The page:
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Where would Vision Solution's Double-Take product fall with regard to Oracle Licensing? It is both a backup and a replication of the database. Oracle's Software Investment Guide has a section on Backup, Standby, Failover, and Remote Mirroring. My concern is that this product would fall under remote mirroring and the server would need to be licensed.

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closed as off-topic by RolandoMySQLDBA, Mark Storey-Smith, Phil, Aaron Bertrand Jan 15 at 18:15

If this question can be reworded to fit the rules in the help center, please edit the question.

This question appears to be off-topic because it is about licensing. You should contact the vendor and get an answer in writing. –  Max Vernon Jan 5 at 17:38
I did contact Oracle, see my answer below. –  Leigh Riffel Jan 5 at 19:14
Sorry, Leigh - I did notice that; we've been having discussions about what licensing questions are on-topic for the DBA.SE site. This question will likely be closed since we don't want to proffer advice to future readers that many or may not apply to them. See this meta-question for details: meta.dba.stackexchange.com/questions/487/… –  Max Vernon Jan 5 at 20:00
@MaxVernon Understandable. –  Leigh Riffel Jan 6 at 14:17

2 Answers 2

up vote 4 down vote accepted

We had a conference call with our Oracle Technology Sales Manager and an Oracle Solution Consultant. We discussed the Double-Take setup and they were able to confirm that based on the way we have our DR site setup and our primary site licensed, we do NOT need to license the DR site. This is of course assuming we do not deviate from the setup we discussed with them. This somewhat surprised me and should in no way be looked at as an indicator Oracle's stance on Double-Take for any other installation than ours.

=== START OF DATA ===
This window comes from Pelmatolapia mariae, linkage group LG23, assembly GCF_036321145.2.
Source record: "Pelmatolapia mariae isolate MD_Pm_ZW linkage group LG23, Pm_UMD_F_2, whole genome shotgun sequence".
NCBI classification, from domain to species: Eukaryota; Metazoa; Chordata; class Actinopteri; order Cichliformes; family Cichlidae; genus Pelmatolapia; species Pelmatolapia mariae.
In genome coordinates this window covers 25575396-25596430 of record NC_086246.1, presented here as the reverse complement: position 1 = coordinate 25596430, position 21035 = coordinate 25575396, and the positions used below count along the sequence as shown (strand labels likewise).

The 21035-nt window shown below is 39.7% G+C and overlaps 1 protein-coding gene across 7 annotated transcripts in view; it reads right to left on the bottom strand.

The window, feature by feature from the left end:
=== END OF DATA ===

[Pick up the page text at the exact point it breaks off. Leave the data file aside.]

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From the document, the important paragraph is:

To setup a remote mirroring environment, the Oracle data files, executables, binaries and DLLs are replicated to the mirrored storage unit. Solutions like Veritas Volume Replicator, EMC SRDF, Legato Replistor, and EMS StoreEdge are used to mirror the data stored on the disk arrays.

Emphasis mine. If you are just mirroring the DBFs then that's one thing, but if you can ever "activate" that standby, then it must be licensed.

If the Oracle Database is accessing the data from the primary disk array and it is not accessing the mirrored disk array, but it is installed on the mirrored network storage unit, then both database must be fully licensed and the same metric must be used

I don't think they will let you get away with having a copy of the Oracle CDs at the remote site with the instructions "only install in event of failure" either :-)

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I thought there was some leeway if the aforementioned standby could prove to not be active for less than a certain amount of the year...(equating to maybe less than a day). I can't remember the doc or article. –  REW Apr 8 '11 at 19:25
You can run on alternate kit for up to 10 days/year for planned maintenance, but if we're talking DR then there's no way you can assume that if something takes out your primary DC that you can be back in that time. –  Gaius Apr 8 '11 at 19:32
I really thought Oracle would tell us that it required a license and I would mark your answer as accepted. They did not (see my answer). Thank you for your input it verified that I was reading the document they same way someone else would even if Oracle came to a different conclusion. +1 –  Leigh Riffel Apr 14 '11 at 14:52

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